Wednesday, August 31, 2011

The Vespertine

The Vespertine, by Saundra Mitchell, is another of those books I got as a door prize for the GTOTW tour that stopped at Summer's Stories. I believe it may be my favorite book of the bunch so far, but I have one more author to read of the four on the tour.

It's historical fiction, with a fantastical element, for young adults. It takes place in 1889, in the United States, alternating between the early part of the year in Baltimore, Maryland and the autumn in Maine. Amelia is visiting Baltimore to find a husband since pickings are scarce in Maine. While there, she makes a close friend in the daughter of her chaperones and discovers an amazing gift. In the vespers, when the sun sets, she can catch glimpses of the future. When her predictions begin to come true, her talents are sought by all the ladies of Baltimore. Meanwhile, Amelia enjoys dinner parties and dances, where she meets an artist far below her station and, therefore, unworthy of her attention. But she can't get him off her mind, and when they are together, it's as though nothing else in the world matters, especially when he seems to have secrets of his own.

But not all of Amelia's predictions are happy ones, and when bad things happen, the blame falls to her. Amelia's bright summer is not going to end well because by the time autumn arrives in Maine, she will be entirely ruined.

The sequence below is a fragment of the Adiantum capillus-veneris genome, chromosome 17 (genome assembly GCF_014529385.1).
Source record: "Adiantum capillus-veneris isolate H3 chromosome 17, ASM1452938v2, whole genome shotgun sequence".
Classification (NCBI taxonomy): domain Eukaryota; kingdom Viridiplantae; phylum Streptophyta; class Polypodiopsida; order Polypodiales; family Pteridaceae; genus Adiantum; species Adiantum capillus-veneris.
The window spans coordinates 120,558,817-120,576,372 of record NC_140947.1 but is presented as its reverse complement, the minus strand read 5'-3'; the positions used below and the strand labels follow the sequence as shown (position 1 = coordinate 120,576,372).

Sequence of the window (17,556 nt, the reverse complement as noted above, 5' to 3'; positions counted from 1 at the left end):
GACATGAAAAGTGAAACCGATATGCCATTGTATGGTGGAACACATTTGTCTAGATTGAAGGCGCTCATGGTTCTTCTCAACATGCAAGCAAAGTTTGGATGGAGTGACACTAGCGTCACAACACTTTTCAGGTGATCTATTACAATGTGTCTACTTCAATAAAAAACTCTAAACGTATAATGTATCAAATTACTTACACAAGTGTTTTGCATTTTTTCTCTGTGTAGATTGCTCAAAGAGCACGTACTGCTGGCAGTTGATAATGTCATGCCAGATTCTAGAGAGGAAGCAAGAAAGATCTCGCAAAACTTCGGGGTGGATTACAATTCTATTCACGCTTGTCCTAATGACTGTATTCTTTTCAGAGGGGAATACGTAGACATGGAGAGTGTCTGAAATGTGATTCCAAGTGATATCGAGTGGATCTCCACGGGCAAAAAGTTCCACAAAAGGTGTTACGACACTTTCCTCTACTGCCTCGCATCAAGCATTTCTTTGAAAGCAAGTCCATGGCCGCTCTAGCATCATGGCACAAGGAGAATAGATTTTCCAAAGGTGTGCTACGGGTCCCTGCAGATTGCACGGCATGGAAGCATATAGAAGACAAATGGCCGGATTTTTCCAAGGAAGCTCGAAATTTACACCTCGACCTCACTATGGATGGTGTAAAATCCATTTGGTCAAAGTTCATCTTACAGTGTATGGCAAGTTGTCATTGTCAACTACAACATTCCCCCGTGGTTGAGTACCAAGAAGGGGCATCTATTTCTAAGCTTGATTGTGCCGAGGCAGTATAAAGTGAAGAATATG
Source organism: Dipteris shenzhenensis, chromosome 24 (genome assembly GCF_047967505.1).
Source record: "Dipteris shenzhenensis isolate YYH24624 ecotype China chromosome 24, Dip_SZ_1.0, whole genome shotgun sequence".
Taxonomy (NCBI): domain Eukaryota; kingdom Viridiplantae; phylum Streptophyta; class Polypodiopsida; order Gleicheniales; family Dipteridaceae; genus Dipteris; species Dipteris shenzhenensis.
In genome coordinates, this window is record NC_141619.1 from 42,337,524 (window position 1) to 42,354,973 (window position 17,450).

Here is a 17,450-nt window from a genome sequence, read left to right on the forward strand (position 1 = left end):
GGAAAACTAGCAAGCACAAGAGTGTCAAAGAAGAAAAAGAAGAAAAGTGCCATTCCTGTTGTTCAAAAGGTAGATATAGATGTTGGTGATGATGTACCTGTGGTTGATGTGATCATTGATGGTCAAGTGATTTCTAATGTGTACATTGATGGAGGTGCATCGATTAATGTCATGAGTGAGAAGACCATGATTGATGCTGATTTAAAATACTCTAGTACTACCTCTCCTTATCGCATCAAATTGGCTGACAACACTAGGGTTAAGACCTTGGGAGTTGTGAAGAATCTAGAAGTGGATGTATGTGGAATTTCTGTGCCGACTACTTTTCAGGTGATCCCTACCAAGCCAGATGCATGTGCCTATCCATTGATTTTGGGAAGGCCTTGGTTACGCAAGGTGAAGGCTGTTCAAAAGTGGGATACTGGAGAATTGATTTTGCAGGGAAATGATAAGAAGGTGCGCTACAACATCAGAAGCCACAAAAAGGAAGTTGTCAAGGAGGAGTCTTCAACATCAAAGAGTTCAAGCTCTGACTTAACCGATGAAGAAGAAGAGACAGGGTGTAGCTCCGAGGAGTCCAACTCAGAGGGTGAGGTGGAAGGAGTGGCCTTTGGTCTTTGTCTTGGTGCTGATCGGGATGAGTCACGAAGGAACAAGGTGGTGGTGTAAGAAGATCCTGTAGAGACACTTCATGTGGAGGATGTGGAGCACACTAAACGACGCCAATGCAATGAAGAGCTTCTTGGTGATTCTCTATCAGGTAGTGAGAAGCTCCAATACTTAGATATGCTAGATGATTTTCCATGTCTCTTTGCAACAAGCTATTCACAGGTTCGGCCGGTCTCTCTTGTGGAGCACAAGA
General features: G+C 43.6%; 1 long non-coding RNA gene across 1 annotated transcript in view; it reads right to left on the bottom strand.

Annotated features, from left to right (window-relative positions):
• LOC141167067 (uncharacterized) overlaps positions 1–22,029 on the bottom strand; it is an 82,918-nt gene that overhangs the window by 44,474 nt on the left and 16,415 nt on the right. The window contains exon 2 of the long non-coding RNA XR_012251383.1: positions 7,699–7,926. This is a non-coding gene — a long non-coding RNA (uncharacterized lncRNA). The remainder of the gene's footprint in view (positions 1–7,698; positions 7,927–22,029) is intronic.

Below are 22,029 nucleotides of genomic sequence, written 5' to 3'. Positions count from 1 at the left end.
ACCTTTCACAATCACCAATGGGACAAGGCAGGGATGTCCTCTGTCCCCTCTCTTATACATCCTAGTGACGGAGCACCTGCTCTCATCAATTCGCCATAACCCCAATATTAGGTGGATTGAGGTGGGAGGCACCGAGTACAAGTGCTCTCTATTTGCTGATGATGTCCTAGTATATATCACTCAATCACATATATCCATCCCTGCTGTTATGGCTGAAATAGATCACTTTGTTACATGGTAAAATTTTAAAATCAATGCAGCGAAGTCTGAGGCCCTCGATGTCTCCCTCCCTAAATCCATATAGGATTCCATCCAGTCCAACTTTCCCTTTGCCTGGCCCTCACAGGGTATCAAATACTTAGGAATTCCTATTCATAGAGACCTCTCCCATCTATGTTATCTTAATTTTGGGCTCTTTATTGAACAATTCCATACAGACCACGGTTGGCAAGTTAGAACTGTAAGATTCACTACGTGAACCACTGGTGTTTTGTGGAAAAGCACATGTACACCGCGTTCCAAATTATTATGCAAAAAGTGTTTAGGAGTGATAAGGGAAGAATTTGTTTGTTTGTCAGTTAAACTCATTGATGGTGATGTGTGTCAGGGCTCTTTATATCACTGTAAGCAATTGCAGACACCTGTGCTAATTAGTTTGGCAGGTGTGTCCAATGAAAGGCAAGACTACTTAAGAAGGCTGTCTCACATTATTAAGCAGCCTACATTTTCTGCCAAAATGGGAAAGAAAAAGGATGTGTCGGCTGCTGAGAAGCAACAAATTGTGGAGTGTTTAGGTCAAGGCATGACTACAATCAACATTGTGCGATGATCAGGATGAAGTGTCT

I wouldn't spoil that last bit for you except for the fact that the book starts in Autumn, and the very first line says what I've just told you. I guess the mystery is how she gets there.

I really liked the style this book was written in. Even though it's for young adults, it always reminds you of its Victorian influences. But unlike some Victorian novels I've read, the young people still seem like the same young people everywhere. They have dreams. They stray from the rules as much as they are able. I have a feeling the author took a few liberties other Victorian novelists would not, but I thought it all worked together very well, this mix of old and modern.

The ending was, in some ways, both better and worse than I feared after reading the first line of the book. "Ruined" in Victorian terms usually means one thing, so I guessed but didn't know exactly what to expect. I'm happy it turned out the way it did, yet it wasn't a particularly happy ending altogether. In addition to that, the fantastical element of this book, though very light, is almost out of place and rather haunting, giving the story a ghost-like, off-kilter feel.

Nonetheless, this is a unique young adult read, and I can recommend it with three and a half stars.


  1. I loved it too, and am anxiously awaiting the companion novel with Zora in it! Hooray!

  2. Oooh, a companion novel! I guess I missed that there was going to be one. That makes me feel slightly better about the ending then.


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